(109 – 125 METRES ABOVE SEA LEVEL– 2 KM FROM CARPANETO)
Cimafava’s territory, in these years, has partially modified its original and exclusive agricultural purposes to become – certified its proximity to Carpaneto and the existence of two essential provincial arterial roads – a suitable location for the settlement of new commercial companies and artisan businesses.
In Poggio Basina (near Cimafava), in 1908, was born Edoardo Amaldi who was part of the famous group “the boys of Panisperna Street”, the five Italian physicists that in the 30s laid the foundations of the nuclear physics. Beyond him, in the group took part Oscar D’Agostino, the group’s chemist, Enrico Fermi, who got a Nobel Prize for the physics in 1938 and author of the first nuclear reaction, Emilio Segre, who also got a Nobel Prize for the physics in 1959 and Franco Rasetti, experimental physicist of the group.
Amaldi kept stoking with his brilliance the school of Rome, where he taught until his death. His most brilliant venture was his concept and conflict for the birth of the most important European centre of nuclear researches, Ginevra’s Cern, and for the first particle collider.
Amaldi was considered from many the Italian physics’ founder. He lived a long season marked by big successes, from October 1934 when was experimented the radioactivity provoked by neutrons to particles colliders. He explored the atomic physics, the nucleus one, the particles’ subnuclear one and finally the gravitational waves emitted by collapsing stars (never identified before) relativist one.
MARIA ASSUNTA’S SACELLUM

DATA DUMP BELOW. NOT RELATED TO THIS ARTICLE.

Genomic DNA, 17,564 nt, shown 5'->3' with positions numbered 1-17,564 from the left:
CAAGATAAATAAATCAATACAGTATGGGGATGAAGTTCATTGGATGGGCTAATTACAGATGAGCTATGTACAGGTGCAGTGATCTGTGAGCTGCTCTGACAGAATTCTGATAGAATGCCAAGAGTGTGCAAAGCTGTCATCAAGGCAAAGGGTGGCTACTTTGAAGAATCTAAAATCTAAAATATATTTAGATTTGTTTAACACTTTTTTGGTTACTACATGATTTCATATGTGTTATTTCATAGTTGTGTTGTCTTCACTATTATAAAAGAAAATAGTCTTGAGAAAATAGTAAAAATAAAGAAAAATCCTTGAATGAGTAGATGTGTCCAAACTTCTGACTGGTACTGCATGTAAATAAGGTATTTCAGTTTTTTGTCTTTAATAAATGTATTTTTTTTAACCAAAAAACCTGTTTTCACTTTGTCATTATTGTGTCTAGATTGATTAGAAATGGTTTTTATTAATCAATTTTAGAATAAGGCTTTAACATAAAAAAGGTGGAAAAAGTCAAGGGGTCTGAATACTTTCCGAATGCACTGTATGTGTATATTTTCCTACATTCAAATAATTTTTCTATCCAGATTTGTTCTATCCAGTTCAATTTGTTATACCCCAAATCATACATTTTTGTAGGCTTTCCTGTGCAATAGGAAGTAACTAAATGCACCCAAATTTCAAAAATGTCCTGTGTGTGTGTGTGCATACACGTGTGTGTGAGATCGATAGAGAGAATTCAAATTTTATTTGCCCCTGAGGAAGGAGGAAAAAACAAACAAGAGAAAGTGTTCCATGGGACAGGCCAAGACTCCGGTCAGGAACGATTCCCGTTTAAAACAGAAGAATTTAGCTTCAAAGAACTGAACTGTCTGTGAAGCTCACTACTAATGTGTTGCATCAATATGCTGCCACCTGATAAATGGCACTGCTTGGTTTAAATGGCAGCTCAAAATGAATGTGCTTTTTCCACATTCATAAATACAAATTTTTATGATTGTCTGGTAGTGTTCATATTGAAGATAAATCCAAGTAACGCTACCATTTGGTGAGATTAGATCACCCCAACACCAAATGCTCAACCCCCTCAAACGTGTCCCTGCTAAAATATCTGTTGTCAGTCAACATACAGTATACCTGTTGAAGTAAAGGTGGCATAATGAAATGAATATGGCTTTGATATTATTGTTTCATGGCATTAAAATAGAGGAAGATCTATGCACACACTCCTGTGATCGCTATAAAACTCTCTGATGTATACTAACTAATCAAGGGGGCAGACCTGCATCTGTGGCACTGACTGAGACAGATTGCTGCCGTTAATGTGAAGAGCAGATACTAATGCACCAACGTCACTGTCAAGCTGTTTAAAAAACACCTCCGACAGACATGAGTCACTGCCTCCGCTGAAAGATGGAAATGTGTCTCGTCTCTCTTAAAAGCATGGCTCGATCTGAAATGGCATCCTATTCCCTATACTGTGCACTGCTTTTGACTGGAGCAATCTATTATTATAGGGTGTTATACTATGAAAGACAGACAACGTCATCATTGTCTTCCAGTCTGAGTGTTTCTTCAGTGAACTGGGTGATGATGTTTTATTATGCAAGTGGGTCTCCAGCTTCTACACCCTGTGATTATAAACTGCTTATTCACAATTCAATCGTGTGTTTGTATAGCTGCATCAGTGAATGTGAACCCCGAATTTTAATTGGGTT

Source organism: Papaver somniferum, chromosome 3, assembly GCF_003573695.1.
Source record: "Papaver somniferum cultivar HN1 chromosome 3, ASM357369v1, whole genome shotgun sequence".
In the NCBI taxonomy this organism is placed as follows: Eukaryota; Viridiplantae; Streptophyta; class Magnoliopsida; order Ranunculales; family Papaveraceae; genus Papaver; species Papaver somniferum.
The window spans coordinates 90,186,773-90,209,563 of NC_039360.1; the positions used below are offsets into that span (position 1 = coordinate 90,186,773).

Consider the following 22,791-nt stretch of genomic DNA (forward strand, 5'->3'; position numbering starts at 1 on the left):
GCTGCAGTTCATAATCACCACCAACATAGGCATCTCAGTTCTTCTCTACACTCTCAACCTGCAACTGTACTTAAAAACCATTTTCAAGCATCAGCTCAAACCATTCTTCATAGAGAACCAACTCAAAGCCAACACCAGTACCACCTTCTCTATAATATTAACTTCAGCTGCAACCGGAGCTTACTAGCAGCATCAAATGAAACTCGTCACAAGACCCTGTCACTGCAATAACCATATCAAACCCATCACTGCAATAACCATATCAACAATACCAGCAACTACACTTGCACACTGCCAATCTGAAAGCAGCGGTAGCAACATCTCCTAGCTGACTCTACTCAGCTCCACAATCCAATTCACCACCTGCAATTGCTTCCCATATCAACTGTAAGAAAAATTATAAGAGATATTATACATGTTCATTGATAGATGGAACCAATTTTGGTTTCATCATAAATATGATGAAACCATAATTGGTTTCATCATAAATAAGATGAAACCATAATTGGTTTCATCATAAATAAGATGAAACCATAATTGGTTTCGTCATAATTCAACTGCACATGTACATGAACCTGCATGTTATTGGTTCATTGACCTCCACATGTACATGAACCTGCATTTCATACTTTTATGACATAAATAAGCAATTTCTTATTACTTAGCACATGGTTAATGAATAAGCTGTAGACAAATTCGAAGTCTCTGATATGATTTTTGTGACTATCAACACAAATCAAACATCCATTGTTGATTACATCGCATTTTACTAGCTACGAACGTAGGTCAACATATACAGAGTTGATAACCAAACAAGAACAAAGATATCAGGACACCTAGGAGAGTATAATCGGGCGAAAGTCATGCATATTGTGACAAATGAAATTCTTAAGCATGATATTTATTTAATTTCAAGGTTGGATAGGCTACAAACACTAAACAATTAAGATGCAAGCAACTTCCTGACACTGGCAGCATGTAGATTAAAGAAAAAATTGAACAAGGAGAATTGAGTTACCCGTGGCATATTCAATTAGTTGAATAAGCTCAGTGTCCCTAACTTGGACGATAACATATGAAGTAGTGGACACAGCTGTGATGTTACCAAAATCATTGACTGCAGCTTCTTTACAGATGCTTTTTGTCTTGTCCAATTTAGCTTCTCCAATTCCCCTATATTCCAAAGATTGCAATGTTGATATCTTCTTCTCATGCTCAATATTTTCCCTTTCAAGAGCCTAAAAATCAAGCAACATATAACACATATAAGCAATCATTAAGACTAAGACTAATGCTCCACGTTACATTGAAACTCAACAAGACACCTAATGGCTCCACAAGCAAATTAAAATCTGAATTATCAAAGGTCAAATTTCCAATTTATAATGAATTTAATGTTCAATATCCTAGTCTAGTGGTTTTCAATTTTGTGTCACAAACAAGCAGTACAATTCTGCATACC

Between the provincial street leading to Carpaneto and the municipal one to Costapelata is situated an exquisite sacellum, dedicated to Maria Assunta. The small temple was built in the first years of 1900 following the aesthetic canons of neoclassical architecture while the inside, square shaped with hemispherical dome, maintains upon a plain and tiny mural altar a genuine-rural fresco depicting the Virgin Assunta in the sky between a multitude of angels.
LANCILLOTTO ANGUISSOLA’S CASTLE
Of the antique castle dating back to Lancillotto Anguissola (XIV century) all it remains is a 6x6 metres room, with an underlying basement, incorporated in the corner of a huge farmhouse located in the locality denominated “ex case Castello” nowadays named Cantaragna.
MADONNA DELLA QUERCIA’S ORATORY
The oratory was rebuilt in the first yeas of 1900 with radical variations of a previous chapel (that dates to the end of 1400) later renovated in 1762, presenting in its structure clear neoclassical references with some Baroque elements.
The inside, with a unique aisle, keeps on the bottom wall of the presbytery and on the first two lateral chapels the frescos of Furbini, a painter from Piacenza, who belonged to the sumptuous painting tendency of the BIBIENA (XVII century). The oil painting of the “Madonna della Quercia di Orvieto”, to which the temple is dedicated, is a work of the painter Ravasio (1700). Splendid is the major polychrome marble altar in Baroque style. The building is now closed to worship for a long time.
(Translated by Laura Fugazzi)